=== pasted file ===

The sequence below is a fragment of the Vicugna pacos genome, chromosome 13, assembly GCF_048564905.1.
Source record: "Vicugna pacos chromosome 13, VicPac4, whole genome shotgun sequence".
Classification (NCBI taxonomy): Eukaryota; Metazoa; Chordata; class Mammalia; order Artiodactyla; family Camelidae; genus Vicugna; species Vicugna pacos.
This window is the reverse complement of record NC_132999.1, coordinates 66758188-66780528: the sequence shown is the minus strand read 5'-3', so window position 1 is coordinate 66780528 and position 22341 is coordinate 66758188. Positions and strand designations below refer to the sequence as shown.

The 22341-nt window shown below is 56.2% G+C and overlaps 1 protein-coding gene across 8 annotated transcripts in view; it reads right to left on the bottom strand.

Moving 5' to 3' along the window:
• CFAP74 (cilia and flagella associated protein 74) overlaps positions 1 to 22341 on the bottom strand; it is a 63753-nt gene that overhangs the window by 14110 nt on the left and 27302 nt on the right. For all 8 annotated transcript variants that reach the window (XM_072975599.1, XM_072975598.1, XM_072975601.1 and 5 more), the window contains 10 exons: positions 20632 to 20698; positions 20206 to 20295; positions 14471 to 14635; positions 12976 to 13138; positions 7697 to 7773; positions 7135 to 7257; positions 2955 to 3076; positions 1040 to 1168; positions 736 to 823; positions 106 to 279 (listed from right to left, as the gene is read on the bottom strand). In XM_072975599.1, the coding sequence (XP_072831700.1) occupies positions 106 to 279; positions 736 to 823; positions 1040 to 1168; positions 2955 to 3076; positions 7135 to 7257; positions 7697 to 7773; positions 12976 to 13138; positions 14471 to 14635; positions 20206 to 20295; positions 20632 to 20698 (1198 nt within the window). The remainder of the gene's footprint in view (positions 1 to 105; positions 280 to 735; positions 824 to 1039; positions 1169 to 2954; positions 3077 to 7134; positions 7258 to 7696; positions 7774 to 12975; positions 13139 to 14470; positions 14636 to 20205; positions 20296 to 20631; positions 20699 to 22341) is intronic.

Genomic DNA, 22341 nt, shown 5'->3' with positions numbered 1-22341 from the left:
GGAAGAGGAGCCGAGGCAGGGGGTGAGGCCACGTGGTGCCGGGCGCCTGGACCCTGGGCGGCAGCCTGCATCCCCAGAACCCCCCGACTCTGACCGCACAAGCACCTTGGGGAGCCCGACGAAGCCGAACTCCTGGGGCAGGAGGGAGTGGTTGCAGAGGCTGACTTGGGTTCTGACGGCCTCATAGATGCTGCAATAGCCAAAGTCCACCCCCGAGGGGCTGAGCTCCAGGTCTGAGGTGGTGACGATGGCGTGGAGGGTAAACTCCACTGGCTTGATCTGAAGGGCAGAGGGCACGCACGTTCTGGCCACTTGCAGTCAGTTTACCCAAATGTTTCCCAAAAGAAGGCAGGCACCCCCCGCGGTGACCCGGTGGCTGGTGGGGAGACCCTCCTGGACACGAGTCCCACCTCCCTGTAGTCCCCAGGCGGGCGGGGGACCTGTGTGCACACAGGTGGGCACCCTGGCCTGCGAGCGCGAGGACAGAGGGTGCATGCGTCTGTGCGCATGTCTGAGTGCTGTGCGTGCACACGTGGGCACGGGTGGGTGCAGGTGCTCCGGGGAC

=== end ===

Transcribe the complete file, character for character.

The sequence below is a fragment of the Vicugna pacos genome, chromosome 13, assembly GCF_048564905.1.
Source record: "Vicugna pacos chromosome 13, VicPac4, whole genome shotgun sequence".
Classification (NCBI taxonomy): Eukaryota; Metazoa; Chordata; class Mammalia; order Artiodactyla; family Camelidae; genus Vicugna; species Vicugna pacos.
This window is the reverse complement of record NC_132999.1, coordinates 66758188-66780528: the sequence shown is the minus strand read 5'-3', so window position 1 is coordinate 66780528 and position 22341 is coordinate 66758188. Positions and strand designations below refer to the sequence as shown.

The 22341-nt window shown below is 56.2% G+C and overlaps 1 protein-coding gene across 8 annotated transcripts in view; it reads right to left on the bottom strand.

Moving 5' to 3' along the window:
• CFAP74 (cilia and flagella associated protein 74) overlaps positions 1 to 22341 on the bottom strand; it is a 63753-nt gene that overhangs the window by 14110 nt on the left and 27302 nt on the right. For all 8 annotated transcript variants that reach the window (XM_072975599.1, XM_072975598.1, XM_072975601.1 and 5 more), the window contains 10 exons: positions 20632 to 20698; positions 20206 to 20295; positions 14471 to 14635; positions 12976 to 13138; positions 7697 to 7773; positions 7135 to 7257; positions 2955 to 3076; positions 1040 to 1168; positions 736 to 823; positions 106 to 279 (listed from right to left, as the gene is read on the bottom strand). In XM_072975599.1, the coding sequence (XP_072831700.1) occupies positions 106 to 279; positions 736 to 823; positions 1040 to 1168; positions 2955 to 3076; positions 7135 to 7257; positions 7697 to 7773; positions 12976 to 13138; positions 14471 to 14635; positions 20206 to 20295; positions 20632 to 20698 (1198 nt within the window). The remainder of the gene's footprint in view (positions 1 to 105; positions 280 to 735; positions 824 to 1039; positions 1169 to 2954; positions 3077 to 7134; positions 7258 to 7696; positions 7774 to 12975; positions 13139 to 14470; positions 14636 to 20205; positions 20296 to 20631; positions 20699 to 22341) is intronic.

Genomic DNA, 22341 nt, shown 5'->3' with positions numbered 1-22341 from the left:
GGAAGAGGAGCCGAGGCAGGGGGTGAGGCCACGTGGTGCCGGGCGCCTGGACCCTGGGCGGCAGCCTGCATCCCCAGAACCCCCCGACTCTGACCGCACAAGCACCTTGGGGAGCCCGACGAAGCCGAACTCCTGGGGCAGGAGGGAGTGGTTGCAGAGGCTGACTTGGGTTCTGACGGCCTCATAGATGCTGCAATAGCCAAAGTCCACCCCCGAGGGGCTGAGCTCCAGGTCTGAGGTGGTGACGATGGCGTGGAGGGTAAACTCCACTGGCTTGATCTGAAGGGCAGAGGGCACGCACGTTCTGGCCACTTGCAGTCAGTTTACCCAAATGTTTCCCAAAAGAAGGCAGGCACCCCCCGCGGTGACCCGGTGGCTGGTGGGGAGACCCTCCTGGACACGAGTCCCACCTCCCTGTAGTCCCCAGGCGGGCGGGGGACCTGTGTGCACACAGGTGGGCACCCTGGCCTGCGAGCGCGAGGACAGAGGGTGCATGCGTCTGTGCGCATGTCTGAGTGCTGTGCGTGCACACGTGGGCACGGGTGGGTGCAGGTGCTCCGGGGAC